GR: Who teaches you today?

JL: I teach myself.




GR: When you were growing up, did you know you were going to be in movies?

JL: I remember 1973 when Bruce Lee died. In 1974, I did a kung fu demonstration in Hong Kong. One of the bigger movie managers came up to me and said, "Hi, you're pretty good. Want to become a movie star?" I was 11. Every year, I starred in Hong Kong, they'd look at me and say, "You're still too young. Why don't you grow up fast?" I ate a lot every day, but it could not help me grow up faster! So until I was 17, I waited.


GR: Were you surprised that the Shaolin Temple became a tourist attraction after the movie came out?

JL: Yes, I know. When I shot the movie there, no monks lived there. Only one guy. Ten years later, I saw five miles away, stores, restaurants. Five miles! I don't think, not only for me. The movie is always the group. They made the good movie or the bad movie. Everybody does the good stuff, but the people focus on the main actor. I think everybody worked very hard and the movie is very good. So not only Jet Li made the temple very famous, a lot of people did it. But no people know their names, they only know Jet Li. They remember Jet Li. They can think that, but myself, I do not think that. I always think I work with everybody.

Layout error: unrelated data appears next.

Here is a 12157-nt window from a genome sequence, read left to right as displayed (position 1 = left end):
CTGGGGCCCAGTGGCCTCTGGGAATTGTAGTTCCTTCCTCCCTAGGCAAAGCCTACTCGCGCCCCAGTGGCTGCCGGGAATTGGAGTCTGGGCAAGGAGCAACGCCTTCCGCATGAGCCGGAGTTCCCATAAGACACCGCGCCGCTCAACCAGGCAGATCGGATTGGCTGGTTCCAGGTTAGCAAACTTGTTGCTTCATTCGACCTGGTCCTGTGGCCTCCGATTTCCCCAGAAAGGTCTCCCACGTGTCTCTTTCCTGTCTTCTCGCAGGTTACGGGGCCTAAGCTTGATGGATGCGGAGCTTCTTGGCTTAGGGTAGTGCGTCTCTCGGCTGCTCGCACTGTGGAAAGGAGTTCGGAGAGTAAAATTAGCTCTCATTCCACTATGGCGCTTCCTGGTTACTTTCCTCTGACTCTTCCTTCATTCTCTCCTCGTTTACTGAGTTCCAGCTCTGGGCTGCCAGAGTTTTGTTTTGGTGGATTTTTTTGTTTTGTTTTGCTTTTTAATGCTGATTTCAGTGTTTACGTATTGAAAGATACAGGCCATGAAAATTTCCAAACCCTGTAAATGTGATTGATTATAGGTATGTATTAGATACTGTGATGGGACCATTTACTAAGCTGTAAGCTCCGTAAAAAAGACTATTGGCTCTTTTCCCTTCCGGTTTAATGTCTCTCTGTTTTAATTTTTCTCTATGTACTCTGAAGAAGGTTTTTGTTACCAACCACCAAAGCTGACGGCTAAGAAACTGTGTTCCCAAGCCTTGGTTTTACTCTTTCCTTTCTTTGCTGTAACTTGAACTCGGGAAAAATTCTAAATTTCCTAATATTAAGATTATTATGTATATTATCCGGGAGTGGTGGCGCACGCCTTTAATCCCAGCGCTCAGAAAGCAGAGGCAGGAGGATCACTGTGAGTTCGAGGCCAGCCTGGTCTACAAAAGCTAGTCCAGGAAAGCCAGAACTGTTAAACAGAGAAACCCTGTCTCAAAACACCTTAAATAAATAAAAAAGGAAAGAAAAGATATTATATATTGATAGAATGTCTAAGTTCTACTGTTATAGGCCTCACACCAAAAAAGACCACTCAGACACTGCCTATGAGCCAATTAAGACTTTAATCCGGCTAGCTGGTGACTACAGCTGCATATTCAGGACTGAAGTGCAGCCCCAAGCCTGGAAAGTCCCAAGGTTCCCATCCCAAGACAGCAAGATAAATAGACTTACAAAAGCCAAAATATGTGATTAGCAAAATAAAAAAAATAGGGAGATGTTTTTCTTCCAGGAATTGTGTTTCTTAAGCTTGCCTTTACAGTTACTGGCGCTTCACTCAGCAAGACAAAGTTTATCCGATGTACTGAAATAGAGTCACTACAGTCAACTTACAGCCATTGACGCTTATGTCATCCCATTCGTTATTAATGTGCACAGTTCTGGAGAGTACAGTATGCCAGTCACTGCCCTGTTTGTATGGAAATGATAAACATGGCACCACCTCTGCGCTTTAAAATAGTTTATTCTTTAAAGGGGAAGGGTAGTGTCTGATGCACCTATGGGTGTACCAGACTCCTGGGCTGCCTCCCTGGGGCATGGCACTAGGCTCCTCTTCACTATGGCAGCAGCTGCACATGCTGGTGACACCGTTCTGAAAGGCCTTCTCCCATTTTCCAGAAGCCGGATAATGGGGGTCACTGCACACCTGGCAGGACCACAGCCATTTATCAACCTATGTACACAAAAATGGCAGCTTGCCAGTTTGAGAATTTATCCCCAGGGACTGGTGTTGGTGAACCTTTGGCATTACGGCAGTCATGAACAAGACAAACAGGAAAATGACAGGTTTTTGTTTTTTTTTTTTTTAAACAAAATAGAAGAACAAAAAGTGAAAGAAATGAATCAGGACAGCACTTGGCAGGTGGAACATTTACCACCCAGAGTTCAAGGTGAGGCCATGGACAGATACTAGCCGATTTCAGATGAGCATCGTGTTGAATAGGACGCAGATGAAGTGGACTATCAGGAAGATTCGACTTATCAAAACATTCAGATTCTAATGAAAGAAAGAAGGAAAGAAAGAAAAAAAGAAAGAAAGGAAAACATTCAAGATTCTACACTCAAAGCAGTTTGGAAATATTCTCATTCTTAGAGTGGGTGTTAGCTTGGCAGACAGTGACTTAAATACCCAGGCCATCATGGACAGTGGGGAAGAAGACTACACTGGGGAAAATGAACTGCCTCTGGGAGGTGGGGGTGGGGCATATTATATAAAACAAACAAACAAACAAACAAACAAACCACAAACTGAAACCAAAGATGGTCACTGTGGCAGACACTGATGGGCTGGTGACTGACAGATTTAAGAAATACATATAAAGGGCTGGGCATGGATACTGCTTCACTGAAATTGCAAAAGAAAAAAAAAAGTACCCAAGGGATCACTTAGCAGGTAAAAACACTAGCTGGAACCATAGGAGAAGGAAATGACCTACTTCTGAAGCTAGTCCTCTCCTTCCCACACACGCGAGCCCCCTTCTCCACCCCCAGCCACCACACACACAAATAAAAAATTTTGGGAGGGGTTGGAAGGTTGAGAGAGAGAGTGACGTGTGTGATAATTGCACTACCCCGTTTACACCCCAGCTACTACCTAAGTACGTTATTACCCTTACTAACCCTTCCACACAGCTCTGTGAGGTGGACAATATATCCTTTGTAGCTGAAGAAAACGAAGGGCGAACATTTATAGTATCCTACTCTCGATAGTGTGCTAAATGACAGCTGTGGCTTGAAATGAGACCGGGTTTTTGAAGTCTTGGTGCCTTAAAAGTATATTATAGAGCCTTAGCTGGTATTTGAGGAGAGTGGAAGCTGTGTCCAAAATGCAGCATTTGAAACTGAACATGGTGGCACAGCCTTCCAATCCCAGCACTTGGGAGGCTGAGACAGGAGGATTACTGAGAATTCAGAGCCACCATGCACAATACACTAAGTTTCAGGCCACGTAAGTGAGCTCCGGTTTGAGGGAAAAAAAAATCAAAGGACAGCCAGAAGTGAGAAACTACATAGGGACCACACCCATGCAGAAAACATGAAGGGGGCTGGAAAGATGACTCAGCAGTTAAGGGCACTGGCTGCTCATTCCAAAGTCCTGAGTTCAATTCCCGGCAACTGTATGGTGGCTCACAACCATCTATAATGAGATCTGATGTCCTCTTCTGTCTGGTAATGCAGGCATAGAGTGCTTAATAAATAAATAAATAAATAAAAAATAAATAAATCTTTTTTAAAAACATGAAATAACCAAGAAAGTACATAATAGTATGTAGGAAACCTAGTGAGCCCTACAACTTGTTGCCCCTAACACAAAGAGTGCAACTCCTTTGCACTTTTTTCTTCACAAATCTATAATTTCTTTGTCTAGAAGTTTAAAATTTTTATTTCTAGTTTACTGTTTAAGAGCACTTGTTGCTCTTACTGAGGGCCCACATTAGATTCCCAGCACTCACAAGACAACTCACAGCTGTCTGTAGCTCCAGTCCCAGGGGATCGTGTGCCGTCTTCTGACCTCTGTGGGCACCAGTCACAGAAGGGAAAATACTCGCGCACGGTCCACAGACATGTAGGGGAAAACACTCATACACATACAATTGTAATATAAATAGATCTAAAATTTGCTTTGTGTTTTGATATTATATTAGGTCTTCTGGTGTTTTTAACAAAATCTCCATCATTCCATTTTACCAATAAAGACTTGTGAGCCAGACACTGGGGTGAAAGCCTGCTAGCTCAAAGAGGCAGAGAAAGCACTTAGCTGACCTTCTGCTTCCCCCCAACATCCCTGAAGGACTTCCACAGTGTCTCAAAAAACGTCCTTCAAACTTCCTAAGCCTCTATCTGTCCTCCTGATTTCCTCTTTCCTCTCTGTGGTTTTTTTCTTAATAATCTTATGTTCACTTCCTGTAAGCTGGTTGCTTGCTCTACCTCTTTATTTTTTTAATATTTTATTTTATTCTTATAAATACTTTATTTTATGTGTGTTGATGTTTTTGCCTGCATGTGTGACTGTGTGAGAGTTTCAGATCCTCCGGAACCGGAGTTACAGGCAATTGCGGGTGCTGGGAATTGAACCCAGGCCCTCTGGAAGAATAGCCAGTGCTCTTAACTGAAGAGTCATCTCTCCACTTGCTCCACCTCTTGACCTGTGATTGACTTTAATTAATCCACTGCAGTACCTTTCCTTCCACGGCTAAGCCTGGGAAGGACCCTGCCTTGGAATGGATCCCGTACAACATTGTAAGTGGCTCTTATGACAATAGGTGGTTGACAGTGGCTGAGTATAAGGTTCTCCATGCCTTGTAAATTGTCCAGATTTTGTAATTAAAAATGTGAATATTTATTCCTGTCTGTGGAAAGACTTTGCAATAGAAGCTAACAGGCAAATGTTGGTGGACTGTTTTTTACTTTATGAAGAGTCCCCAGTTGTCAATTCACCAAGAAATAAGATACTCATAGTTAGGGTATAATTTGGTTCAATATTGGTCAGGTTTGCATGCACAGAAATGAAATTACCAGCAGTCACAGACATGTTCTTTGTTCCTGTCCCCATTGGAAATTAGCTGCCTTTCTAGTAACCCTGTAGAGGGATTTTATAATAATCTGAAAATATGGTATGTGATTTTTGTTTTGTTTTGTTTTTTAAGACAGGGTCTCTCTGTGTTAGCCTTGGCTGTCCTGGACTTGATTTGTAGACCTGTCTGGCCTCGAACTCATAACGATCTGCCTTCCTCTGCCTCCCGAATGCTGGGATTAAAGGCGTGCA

GR: Do you like being identified with heroes from Shaolin Temple or like Wong Fei-Hong?

JL: They are different heroes, from Shaolin Temple and Wong Fei-Hong. Different. Wong Fei-Hong, his character and his story, is more information for the 1980s young Chinese people. They need to keep Chinese good things, but at the same time, they need to learn the outside, the American, the West's good things. Put them together. More inside thinking. Shaolin Temple is just, My father died, the bad guy killed my father, now I learn kung fu and kill the bad guy! Wong Fei-Hong is more deeper. China just opened 20 years ago, so a lot of young children and teenagers think Americans are the best! That in America, everything is great and for outsiders nothing is great. All bad! We made it very clear to young people's thinking, we told them that anything has great and bad. We need to learn the American good things and keep the Chinese good things.